Flying your kite
Most kite dealers provide good advice on their websites about kite flying and safety.
Here are a few general points that may be useful to the new flier.
Find a nice open space to fly in, away from buildings, power lines and trees. Trees really do eat kites, and even experienced fliers fear them. They also disrupt the flow of the wind for a considerable distance.
Almost all kites come with instructions. READ THEM! If you just rush to assemble the kite and fly it, you may miss something vital which results in the loss of, or damage to, the kite, or at least its failure to fly.
Kites do NOT need a lot of wind. Most are happiest in steady winds between 5 to 12mph (8 to 20kph) but will fly safely up to about 20mph (32kph). Above that, you are probably best to find something else to do.
It is never necessary to run with a kite; usually, if the wind is suitable for flying, the kite will launch straight from your hand. In light wind, prop the kite against a fence or anything handy and walk away about 50ft or more. Pull the line tight, then walk backwards while pulling hard, and the kite should rise into the air. You then persuade the kite to climb by alternately letting out line and then pulling it tight. In sufficient wind, the kite will want to climb anyway as long as you keep letting out line. Whichever way you launch, remember to keep your back to the wind!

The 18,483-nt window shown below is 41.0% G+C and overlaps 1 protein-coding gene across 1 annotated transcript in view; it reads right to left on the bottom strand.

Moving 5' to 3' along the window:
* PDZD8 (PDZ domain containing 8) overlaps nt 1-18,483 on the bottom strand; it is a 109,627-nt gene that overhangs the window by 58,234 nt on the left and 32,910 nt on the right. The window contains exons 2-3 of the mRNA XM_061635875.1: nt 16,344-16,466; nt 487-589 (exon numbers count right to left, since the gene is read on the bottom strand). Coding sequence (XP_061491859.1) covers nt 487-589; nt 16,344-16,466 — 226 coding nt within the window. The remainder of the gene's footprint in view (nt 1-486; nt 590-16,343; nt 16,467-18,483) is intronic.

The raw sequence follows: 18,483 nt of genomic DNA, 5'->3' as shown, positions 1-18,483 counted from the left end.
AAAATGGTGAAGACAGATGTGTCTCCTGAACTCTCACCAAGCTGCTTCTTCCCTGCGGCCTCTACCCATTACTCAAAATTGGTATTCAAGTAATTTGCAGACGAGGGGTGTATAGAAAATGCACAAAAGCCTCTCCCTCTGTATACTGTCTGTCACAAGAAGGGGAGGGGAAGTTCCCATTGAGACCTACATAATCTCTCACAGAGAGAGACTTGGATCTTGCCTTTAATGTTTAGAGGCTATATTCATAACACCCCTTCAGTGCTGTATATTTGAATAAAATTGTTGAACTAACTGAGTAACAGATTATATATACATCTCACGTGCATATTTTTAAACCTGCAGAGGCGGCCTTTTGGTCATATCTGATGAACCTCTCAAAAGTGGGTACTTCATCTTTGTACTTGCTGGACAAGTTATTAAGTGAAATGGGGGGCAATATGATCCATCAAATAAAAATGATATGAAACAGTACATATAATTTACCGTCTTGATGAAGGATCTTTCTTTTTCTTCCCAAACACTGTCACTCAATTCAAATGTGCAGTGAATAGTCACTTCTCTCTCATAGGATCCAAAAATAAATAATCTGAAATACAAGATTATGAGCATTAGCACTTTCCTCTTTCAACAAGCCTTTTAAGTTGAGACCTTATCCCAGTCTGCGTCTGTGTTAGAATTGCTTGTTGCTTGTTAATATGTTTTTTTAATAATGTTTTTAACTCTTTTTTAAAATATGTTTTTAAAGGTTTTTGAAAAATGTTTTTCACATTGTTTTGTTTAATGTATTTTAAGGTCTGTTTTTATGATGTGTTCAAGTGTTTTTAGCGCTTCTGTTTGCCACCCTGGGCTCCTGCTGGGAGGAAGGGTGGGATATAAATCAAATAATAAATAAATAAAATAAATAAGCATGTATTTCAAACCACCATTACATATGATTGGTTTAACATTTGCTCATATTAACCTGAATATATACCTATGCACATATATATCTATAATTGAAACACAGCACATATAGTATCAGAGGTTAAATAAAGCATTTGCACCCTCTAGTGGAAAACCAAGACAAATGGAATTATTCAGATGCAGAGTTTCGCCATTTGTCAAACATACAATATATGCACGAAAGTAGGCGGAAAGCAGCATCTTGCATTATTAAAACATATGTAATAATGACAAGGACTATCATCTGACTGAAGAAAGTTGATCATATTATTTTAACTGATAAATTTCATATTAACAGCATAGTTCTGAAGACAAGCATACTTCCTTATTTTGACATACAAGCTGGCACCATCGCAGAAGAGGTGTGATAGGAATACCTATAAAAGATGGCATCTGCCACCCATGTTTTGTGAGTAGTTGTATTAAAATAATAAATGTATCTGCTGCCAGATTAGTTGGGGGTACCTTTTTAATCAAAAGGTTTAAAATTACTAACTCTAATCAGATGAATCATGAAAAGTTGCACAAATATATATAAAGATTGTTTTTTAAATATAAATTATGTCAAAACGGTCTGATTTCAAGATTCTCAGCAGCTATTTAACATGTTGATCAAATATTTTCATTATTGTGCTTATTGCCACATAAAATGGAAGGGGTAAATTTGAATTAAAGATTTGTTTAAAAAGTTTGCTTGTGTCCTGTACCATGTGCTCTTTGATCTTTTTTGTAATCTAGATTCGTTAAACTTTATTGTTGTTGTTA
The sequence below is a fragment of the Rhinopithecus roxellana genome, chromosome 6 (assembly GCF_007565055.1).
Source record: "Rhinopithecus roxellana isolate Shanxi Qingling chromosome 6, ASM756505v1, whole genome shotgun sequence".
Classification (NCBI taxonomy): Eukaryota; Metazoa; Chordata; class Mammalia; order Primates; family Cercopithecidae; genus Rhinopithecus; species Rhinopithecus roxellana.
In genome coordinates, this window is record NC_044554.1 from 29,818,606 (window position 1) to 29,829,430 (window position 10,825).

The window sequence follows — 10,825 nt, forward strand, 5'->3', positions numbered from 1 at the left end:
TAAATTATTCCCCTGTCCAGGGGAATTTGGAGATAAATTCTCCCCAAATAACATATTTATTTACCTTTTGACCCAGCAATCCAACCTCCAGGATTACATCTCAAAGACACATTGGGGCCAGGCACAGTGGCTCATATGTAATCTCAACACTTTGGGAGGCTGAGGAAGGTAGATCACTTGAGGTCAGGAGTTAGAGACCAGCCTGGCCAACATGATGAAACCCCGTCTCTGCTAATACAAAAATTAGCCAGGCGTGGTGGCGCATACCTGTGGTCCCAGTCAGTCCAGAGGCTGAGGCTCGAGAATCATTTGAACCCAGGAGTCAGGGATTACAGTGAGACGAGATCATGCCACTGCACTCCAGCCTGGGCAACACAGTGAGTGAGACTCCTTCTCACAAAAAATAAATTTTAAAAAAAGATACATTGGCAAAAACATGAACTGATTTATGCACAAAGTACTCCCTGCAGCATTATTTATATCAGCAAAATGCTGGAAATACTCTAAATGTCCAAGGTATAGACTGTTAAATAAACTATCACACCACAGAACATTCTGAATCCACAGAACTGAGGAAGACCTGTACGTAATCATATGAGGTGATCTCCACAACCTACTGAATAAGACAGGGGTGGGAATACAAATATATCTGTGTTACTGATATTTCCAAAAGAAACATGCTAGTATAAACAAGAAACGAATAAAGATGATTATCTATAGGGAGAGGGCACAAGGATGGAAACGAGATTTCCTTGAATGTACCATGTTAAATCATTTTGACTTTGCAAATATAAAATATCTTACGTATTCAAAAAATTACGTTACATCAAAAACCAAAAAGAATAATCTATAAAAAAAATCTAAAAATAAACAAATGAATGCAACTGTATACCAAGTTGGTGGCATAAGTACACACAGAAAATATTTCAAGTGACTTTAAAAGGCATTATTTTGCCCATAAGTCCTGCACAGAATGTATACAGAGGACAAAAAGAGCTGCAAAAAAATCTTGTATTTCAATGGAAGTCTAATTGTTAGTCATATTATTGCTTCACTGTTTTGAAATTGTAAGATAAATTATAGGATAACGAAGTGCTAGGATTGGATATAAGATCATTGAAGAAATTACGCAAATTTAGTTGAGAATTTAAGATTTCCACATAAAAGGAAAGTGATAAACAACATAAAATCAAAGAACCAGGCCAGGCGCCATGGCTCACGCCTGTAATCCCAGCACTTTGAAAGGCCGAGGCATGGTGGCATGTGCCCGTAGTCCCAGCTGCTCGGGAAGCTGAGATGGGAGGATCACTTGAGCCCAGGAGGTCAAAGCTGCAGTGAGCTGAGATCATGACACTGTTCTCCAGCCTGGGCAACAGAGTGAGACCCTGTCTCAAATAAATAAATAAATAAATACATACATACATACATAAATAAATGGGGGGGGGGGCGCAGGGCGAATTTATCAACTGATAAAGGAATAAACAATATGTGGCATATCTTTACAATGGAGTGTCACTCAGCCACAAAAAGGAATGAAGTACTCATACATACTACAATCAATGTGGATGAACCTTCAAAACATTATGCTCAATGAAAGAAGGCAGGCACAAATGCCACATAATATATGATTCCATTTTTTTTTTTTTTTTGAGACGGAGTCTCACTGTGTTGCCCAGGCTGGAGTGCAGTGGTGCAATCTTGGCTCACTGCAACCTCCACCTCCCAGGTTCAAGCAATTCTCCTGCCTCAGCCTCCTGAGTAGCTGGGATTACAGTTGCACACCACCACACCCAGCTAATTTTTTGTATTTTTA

Kite line can cut and burn your skin, so it is probably a good idea to wear gloves. (I don’t, usually, but most sensible people do.) Leather is best, and ones with the finger-
The line you use should be suited to your kite and the wind conditions –
To attach your line to your kite, use a pigtail on the kite and a larkshead knot. This method is far better than using a metal swivel or tying the line directly onto the kite.
If you tangle your line with that of another kite, walk towards the other flier. When you meet, the tangle will be at ground level and you can quickly unravel things. Don’t just keep pulling, as things will get worse!
And when you’ve gained some experience in this fascinating pastime, pass on your knowledge to those just starting out, and try to encourage others to take an interest.